The Book Folks: London
First-time novelist Wayne Turmel has written an imaginative and beguiling novel of historical fiction. He takes the reader on an evocative journey back to the Roaring Twenties—a time when Howard Carter’s discovery of King Tutankhamen’s tomb and subsequent tales of mummy’ curses captured the imagination of the public; when the travelogues and paeans to Lawrence of Arabia created by Lowell Thomas entranced audiences around the country; and when lecturing adventurers, explorers, and charlatans (often one and the same) filled auditoriums, theatres, and “opera” houses from coast to coast.
The Count of the Sahara tells the tale of amateur archaeologist cum con man “Count” Byron Khun de Prorok and his 1925 Franco-American Sahara Expedition, whose goal was to journey some 1,200 miles from Algiers in the far north to Abalessa, in the far south of Algerian Hoggar Province—in an age when roads were primitive, to say the least. At the end of this excursion he hoped to un-earth the tomb of Tin Hinan, legendary and perhaps even mythical queen mother of the Tuaregs, a primarily nomadic Berber people of the Sahara. That de Prorok was taken seriously by serious people cannot be denied, for he had the financial and political backing of the French government in Algeria, and the financial and academic support of Beloit College and its anthropology museum in Beloit, Wisconsin. His expedition team included Maurice Reygrasse, representing the Algerian authorities; Hal Denny of the New York Times; Bradley Tyrrell, a Chicago businessman representing the interests of Beloit College and the Logan Museum; and Alonzo Pond, a young archaeologist who was assistant curator at the Logan Museum, and who went on to conduct numerous prehistoric excavations in northeastern Algeria until 1930, after which he assumed archaeological duties for the National Park Service, the Civilian Conservation Corps, and the Cave of the Mounds at Blue Mounds, Wisconsin.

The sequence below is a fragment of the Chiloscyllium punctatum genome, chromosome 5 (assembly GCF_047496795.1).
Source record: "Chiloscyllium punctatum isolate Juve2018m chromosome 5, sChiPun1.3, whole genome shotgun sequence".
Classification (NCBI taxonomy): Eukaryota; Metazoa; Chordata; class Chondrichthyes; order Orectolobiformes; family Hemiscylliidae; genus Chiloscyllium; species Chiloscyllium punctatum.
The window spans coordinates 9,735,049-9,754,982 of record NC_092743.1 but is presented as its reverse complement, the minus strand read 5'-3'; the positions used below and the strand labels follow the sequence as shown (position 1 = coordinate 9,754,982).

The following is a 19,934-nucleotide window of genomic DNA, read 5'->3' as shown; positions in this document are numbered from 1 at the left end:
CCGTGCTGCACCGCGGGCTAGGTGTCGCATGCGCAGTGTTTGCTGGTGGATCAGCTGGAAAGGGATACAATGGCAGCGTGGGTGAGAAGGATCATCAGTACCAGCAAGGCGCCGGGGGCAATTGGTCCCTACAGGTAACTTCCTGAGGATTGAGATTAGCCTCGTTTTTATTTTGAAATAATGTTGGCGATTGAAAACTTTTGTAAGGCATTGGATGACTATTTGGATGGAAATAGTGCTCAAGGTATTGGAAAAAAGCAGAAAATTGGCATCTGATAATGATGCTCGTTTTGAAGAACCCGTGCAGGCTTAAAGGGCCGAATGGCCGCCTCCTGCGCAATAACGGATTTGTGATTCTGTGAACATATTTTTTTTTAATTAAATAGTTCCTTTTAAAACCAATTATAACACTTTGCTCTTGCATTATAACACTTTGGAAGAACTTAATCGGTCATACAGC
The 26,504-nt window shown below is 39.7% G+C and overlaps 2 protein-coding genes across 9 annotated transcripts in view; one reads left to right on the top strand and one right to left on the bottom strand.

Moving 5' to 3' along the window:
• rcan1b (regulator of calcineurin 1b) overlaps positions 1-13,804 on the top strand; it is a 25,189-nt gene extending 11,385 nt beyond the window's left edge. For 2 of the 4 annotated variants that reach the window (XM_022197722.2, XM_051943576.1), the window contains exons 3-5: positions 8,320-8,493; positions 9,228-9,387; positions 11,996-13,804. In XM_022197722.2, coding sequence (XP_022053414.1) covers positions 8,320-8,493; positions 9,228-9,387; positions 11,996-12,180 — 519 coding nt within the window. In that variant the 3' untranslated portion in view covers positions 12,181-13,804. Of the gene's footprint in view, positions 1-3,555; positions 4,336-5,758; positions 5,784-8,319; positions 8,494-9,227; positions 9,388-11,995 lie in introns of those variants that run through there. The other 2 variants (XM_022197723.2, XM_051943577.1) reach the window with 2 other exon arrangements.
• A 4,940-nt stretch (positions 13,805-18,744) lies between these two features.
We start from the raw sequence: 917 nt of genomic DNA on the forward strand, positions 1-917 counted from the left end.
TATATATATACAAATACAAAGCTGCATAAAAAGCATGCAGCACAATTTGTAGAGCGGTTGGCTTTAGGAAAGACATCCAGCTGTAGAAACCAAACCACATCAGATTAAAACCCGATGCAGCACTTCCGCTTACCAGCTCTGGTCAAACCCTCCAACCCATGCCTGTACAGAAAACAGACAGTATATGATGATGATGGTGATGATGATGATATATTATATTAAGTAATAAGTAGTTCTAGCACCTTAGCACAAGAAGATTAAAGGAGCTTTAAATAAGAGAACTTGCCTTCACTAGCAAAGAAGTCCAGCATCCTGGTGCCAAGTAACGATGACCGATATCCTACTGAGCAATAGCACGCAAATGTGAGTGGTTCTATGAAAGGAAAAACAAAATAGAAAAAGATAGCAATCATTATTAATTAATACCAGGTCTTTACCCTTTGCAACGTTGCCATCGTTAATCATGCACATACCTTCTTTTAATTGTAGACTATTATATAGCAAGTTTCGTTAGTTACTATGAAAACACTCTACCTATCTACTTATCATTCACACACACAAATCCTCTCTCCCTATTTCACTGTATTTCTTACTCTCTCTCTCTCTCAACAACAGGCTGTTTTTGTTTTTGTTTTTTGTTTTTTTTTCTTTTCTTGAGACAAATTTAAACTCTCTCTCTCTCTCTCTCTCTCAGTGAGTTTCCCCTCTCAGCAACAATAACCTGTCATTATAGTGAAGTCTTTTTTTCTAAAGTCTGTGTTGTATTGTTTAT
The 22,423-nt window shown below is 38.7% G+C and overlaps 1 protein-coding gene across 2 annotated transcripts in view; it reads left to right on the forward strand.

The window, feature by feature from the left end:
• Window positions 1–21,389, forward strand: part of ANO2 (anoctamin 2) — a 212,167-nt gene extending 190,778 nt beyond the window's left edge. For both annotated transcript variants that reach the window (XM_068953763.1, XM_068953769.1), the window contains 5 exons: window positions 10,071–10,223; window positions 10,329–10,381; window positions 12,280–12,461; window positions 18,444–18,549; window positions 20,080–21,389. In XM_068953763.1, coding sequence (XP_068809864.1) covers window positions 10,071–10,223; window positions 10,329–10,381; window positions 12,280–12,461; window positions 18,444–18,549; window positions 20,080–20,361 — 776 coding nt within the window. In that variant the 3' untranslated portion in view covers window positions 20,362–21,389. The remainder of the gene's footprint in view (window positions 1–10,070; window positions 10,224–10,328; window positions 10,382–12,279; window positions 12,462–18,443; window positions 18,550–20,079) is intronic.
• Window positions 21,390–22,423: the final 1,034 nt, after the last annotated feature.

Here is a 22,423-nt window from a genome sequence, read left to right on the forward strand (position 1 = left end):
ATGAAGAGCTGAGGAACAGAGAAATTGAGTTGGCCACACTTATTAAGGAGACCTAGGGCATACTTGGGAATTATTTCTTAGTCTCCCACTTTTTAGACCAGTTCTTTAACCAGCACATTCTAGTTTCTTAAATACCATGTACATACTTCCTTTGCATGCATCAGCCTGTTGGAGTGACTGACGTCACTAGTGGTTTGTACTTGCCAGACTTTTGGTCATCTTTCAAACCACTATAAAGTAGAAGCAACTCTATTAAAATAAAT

All of the above is part of the historical record. Author Turmel breathes life into this history by introducing the reader to 19-year-old Milwaukee native, Willy Braun, or “Brown,” as it’s anglicized by Byron de Prorok. By sheer happenstance, Willy, a pragmatic yet un-lettered jack-of-all-trades (and a self-identified “hick”), finds himself employed by de Prorok, as the adventurer sets out on a grueling lecture tour in the frigid winter months of early 1926, featuring the exploits of the Saharan expedition. Willy serves as de Prorok’s “presentation technician,” as he operates the moving picture projector and magic lantern slide show to accompany the lectures, and even ends up as a costumed veiled Tuareg “warrior” to lend pizazz to the presentations. In alternating chapters the reader follows de Prorok and his team as they journey deep into the heart of Tuareg territory, seeking the fabled tomb (the expedition is pretty much of a disaster from beginning to end), and then follows Willy and de Prorok on the lecture tour from Grinnell College to Cedar Rapids to Ames and Iowa State College to Augustana College in Moline, Illinois. The tour turns north to Beloit College, Madison, La Crosse, and Eau Claire—and always there’s the promise (realistic or not) of bigger venues in St. Louis, Chicago, and even New York and Carnegie Hall.
This is a wonderfully crafted novel, part adventure story and part an exploration of human interaction and companionship. The characters grow and evolve and become very real on their journeys of discovery—whether it be the slightly neurotic Alonzo Pond, the sketchy adventurer/self-promoter Byron de Prorok, or the self-effacing and genuinely kind Willy Braun.
Four enthusiastic trowels for The Count of the Sahara.